Artists' take on Sweden at the Moderna Museet
The Local · 15 Oct 2010, 09:36
Published: 15 Oct 2010 09:36 GMT+02:00
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The intention is to present an overview of Swedish art today, but of course, it is nearly impossible to define Swedish art simply by its national borders. For this reason, the exhibition includes many international artists who are active in Sweden, as well as Swedish artists who are active abroad.
This year’s installment features the work of 54 artists (28 women and 26 men). As the artists’ works are so varied, there is no overarching theme for the show.
Rather, as Moderna’s curator of Nordic Artists Fredrik Liew explains, they have identified four contexts where these artists intersect: “images of Sweden, discussions about authorship and narration, revisiting modernist formal idioms, and the ethereal and spiritual.”
The overall aesthetic of the installation is airy and light, but the strongest works are to be found in the darkest rooms, in video installations from Ann-Sofie Sidén, Petra Bauer, and Maria Lusitano Santos, as well as in Christine Öglund’s ephemeral Thought-Forms and Leif Elggren’s mysterious curio cabinet.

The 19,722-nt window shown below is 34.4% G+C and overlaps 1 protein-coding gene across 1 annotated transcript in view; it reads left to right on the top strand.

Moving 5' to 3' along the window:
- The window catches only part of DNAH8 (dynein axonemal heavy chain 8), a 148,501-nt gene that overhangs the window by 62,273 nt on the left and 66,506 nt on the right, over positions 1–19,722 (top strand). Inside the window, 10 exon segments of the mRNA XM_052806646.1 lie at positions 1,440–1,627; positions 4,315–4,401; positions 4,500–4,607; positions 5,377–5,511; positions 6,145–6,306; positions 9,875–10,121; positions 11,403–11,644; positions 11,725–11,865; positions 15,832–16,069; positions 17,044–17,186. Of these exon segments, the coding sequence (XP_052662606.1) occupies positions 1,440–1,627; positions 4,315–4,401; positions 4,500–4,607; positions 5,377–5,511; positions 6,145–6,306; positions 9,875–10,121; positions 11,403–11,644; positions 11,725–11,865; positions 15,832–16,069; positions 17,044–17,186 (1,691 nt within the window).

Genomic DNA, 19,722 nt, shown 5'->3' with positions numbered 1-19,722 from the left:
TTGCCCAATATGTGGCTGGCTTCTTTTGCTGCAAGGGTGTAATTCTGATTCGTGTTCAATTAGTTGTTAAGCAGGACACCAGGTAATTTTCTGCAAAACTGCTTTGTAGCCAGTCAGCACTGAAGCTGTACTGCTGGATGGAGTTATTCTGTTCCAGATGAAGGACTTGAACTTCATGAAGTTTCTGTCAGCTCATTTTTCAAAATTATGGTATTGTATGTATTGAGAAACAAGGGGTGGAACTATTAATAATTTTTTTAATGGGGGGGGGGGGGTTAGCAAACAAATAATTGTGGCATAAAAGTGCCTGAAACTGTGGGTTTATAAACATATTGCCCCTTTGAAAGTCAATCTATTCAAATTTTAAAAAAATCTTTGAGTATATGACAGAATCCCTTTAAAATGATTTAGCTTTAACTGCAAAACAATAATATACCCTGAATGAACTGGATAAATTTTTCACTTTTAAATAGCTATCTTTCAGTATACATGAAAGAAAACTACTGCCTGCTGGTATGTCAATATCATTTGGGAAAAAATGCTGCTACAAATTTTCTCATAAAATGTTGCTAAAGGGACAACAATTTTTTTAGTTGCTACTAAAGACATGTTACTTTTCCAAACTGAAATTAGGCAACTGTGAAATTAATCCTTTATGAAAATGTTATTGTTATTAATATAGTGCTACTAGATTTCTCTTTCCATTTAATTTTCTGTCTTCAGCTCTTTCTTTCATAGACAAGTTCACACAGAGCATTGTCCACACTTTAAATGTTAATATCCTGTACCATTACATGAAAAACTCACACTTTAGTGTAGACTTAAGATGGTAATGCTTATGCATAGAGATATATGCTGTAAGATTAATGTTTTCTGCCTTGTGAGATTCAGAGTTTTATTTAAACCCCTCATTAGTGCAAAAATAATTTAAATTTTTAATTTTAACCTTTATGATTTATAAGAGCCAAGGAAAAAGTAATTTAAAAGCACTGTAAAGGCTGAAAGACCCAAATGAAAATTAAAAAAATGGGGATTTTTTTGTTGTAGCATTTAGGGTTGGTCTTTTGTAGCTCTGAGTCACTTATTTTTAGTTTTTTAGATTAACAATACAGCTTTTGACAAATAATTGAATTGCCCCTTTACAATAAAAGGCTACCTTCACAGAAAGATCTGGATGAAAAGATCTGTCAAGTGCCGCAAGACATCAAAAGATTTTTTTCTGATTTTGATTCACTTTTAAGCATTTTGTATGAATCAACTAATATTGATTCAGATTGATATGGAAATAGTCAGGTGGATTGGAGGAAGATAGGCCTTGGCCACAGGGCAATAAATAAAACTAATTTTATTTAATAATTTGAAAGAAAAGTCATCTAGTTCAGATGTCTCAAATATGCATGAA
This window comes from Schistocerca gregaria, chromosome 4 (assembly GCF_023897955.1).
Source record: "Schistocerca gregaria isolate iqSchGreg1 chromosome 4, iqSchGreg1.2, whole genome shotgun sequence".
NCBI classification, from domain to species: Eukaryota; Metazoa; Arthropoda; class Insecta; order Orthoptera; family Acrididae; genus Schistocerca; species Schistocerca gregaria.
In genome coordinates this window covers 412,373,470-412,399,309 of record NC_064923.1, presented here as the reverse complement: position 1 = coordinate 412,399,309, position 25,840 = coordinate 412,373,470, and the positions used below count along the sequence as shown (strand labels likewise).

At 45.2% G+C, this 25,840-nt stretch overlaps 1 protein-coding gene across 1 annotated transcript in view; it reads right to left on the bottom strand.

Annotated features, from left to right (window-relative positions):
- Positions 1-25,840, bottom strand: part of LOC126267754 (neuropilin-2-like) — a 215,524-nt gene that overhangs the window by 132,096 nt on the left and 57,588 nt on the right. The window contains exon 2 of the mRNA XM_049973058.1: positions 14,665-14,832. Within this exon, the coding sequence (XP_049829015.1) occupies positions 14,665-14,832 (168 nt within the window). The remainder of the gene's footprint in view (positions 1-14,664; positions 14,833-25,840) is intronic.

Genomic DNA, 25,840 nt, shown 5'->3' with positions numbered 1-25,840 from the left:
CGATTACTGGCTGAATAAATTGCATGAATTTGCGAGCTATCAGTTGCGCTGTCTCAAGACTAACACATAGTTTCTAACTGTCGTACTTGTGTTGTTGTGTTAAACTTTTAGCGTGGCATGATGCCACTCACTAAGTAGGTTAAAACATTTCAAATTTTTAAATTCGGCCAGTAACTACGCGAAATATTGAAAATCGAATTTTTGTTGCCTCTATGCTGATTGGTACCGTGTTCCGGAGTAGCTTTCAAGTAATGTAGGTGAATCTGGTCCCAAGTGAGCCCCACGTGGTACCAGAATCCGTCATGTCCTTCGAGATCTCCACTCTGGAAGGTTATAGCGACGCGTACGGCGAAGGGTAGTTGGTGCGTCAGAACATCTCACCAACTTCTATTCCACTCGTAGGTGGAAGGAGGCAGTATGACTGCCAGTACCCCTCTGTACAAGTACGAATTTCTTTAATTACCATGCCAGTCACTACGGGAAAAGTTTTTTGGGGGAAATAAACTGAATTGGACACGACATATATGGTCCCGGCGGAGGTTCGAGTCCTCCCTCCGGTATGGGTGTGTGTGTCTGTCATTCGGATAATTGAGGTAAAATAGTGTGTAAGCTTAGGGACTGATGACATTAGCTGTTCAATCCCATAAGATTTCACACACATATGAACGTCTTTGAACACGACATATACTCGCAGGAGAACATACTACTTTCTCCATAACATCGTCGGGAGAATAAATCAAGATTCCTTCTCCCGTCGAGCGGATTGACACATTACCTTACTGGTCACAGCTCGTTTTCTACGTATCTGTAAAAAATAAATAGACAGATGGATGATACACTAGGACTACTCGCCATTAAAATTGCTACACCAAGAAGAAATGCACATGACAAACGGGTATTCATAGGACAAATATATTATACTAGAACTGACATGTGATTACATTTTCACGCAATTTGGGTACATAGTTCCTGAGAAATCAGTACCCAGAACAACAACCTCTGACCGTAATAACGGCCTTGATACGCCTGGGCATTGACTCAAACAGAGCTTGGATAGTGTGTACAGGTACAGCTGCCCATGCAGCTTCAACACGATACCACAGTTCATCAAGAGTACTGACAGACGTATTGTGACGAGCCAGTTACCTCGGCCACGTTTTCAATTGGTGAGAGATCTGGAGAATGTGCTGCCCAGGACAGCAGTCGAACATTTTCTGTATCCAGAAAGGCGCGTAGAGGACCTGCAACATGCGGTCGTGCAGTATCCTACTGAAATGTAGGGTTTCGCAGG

No stranger to the Stockholm art scene, Sidén has just opened a solo show at Christian Larsen Gallery. Her video piece at Moderna is first encountered in the preceding room, where the sound of ringing bicycle bells and mooing cows can be heard.
In a narrative with an old western feel, two horse riders are filmed during a 38-day journey from Stockholm to Skåne. Images move in a panoramic flow from right to left, and private moments - church bells, a woman planting lavender at a loved one’s grave - are juxtaposed with humorous still images of country folk looking suspiciously at the camera crew. The clip-clop of horse hooves drag the viewer along in this mesmerizing 38-minute long video work.